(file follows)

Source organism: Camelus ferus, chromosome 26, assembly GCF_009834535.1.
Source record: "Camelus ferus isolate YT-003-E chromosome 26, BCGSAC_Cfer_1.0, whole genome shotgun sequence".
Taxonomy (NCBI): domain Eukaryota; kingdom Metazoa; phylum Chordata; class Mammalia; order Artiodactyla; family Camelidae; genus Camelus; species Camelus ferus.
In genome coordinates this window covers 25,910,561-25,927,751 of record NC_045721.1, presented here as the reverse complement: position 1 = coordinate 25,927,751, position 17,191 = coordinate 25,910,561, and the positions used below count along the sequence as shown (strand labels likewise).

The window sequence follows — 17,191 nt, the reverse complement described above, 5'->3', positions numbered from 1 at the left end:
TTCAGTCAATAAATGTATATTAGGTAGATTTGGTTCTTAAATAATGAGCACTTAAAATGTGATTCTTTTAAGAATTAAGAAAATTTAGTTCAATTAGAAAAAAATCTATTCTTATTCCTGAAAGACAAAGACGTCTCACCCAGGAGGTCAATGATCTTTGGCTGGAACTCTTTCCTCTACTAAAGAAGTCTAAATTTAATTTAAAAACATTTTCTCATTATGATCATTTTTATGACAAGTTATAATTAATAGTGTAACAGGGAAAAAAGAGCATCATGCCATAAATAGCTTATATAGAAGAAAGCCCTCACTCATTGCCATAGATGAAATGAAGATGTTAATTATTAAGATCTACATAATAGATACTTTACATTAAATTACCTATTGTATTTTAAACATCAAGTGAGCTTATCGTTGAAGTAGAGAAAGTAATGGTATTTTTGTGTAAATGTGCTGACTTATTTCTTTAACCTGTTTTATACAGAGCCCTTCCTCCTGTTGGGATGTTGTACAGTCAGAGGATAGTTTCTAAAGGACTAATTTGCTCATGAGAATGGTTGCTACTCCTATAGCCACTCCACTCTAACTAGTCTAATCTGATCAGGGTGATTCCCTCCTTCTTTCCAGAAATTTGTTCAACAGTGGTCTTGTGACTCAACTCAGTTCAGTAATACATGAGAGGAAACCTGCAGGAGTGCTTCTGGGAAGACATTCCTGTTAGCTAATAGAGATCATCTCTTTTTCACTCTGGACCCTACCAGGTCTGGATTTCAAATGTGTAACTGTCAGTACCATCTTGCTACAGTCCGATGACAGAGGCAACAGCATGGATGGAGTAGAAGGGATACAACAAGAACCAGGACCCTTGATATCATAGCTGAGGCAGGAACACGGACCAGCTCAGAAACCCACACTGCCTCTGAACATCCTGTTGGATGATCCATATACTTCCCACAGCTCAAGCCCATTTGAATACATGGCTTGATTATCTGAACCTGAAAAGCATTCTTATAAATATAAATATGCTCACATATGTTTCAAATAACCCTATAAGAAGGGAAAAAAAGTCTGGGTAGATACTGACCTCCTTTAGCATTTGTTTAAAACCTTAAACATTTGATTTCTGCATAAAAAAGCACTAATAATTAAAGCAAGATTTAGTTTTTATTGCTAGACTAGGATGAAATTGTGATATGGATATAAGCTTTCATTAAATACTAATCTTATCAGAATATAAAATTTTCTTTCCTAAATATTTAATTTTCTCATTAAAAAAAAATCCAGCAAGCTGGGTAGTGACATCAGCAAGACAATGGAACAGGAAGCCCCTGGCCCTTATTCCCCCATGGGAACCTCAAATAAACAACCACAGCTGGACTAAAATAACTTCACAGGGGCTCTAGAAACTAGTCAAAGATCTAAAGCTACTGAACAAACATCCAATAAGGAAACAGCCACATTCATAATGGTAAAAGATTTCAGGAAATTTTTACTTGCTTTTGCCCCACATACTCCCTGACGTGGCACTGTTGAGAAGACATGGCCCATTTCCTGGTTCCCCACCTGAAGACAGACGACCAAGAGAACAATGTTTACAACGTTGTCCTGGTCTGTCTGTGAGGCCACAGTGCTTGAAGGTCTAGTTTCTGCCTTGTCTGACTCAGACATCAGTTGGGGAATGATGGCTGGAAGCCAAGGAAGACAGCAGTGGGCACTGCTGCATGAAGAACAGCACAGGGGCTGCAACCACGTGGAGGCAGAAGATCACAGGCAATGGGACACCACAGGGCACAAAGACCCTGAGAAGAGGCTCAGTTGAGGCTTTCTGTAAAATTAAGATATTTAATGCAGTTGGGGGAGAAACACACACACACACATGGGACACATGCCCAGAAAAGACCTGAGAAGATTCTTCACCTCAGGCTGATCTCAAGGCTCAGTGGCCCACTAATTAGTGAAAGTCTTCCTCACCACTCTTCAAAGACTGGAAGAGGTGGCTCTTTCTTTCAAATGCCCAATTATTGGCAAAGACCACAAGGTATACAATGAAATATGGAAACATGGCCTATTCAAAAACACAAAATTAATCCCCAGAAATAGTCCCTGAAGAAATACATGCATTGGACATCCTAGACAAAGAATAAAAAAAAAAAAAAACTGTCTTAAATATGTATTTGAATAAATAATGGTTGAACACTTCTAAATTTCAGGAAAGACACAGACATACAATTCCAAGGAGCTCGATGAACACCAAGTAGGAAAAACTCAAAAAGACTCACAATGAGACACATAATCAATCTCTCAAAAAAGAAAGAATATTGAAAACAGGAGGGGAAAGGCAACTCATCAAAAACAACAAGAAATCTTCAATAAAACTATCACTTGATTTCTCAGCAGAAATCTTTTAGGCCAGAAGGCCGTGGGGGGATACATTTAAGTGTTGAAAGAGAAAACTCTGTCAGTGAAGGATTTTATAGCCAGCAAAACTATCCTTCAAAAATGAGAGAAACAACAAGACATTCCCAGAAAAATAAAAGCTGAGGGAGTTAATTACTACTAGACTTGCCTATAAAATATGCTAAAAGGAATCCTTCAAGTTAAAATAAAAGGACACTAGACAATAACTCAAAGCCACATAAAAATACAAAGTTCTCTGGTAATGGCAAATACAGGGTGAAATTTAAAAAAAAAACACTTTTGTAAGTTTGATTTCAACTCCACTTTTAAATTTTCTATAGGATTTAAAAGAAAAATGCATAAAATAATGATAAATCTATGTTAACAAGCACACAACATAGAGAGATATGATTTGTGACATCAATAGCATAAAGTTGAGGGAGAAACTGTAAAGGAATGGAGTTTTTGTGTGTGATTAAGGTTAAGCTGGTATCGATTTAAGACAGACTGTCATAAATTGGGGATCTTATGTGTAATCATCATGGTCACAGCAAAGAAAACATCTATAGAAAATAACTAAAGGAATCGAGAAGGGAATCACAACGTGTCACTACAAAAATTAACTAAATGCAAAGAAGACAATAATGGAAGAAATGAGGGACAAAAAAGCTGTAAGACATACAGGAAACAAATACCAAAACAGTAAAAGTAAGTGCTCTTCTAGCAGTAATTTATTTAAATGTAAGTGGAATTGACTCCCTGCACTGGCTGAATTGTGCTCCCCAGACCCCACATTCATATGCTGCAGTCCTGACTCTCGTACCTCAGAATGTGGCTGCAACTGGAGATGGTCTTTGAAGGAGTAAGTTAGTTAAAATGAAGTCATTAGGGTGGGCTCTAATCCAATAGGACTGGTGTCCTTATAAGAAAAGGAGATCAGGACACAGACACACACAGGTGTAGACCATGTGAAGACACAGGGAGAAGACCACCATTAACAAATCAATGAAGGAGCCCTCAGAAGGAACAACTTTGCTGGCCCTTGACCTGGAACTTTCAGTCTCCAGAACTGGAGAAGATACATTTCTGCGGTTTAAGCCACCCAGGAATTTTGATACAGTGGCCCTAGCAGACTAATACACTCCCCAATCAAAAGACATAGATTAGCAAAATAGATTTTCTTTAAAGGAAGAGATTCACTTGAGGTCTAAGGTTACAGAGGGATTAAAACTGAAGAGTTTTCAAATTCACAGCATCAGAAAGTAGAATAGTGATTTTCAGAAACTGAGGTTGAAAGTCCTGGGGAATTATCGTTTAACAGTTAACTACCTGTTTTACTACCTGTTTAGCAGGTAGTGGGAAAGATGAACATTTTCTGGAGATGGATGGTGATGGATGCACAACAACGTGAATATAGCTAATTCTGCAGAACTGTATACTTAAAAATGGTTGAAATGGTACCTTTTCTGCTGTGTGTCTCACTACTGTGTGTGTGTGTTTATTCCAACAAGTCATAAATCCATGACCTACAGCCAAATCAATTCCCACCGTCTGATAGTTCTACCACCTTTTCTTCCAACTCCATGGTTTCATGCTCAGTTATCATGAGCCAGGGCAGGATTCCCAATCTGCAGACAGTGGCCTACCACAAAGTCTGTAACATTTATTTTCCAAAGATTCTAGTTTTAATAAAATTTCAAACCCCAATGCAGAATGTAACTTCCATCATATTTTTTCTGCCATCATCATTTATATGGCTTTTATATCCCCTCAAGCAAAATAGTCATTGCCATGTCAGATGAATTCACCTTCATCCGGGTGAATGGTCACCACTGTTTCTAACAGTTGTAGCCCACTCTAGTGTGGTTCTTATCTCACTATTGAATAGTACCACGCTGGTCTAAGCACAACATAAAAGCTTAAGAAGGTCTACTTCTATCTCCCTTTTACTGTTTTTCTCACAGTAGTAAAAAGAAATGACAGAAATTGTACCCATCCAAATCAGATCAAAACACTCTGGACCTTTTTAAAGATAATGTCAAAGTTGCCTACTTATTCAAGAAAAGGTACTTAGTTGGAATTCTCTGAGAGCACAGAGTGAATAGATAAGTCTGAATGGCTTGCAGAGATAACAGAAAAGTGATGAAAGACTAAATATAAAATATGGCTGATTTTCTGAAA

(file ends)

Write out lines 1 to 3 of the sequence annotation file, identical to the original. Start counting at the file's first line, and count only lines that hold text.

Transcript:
Source organism: Camelus ferus, chromosome 26, assembly GCF_009834535.1.
Source record: "Camelus ferus isolate YT-003-E chromosome 26, BCGSAC_Cfer_1.0, whole genome shotgun sequence".
Taxonomy (NCBI): domain Eukaryota; kingdom Metazoa; phylum Chordata; class Mammalia; order Artiodactyla; family Camelidae; genus Camelus; species Camelus ferus.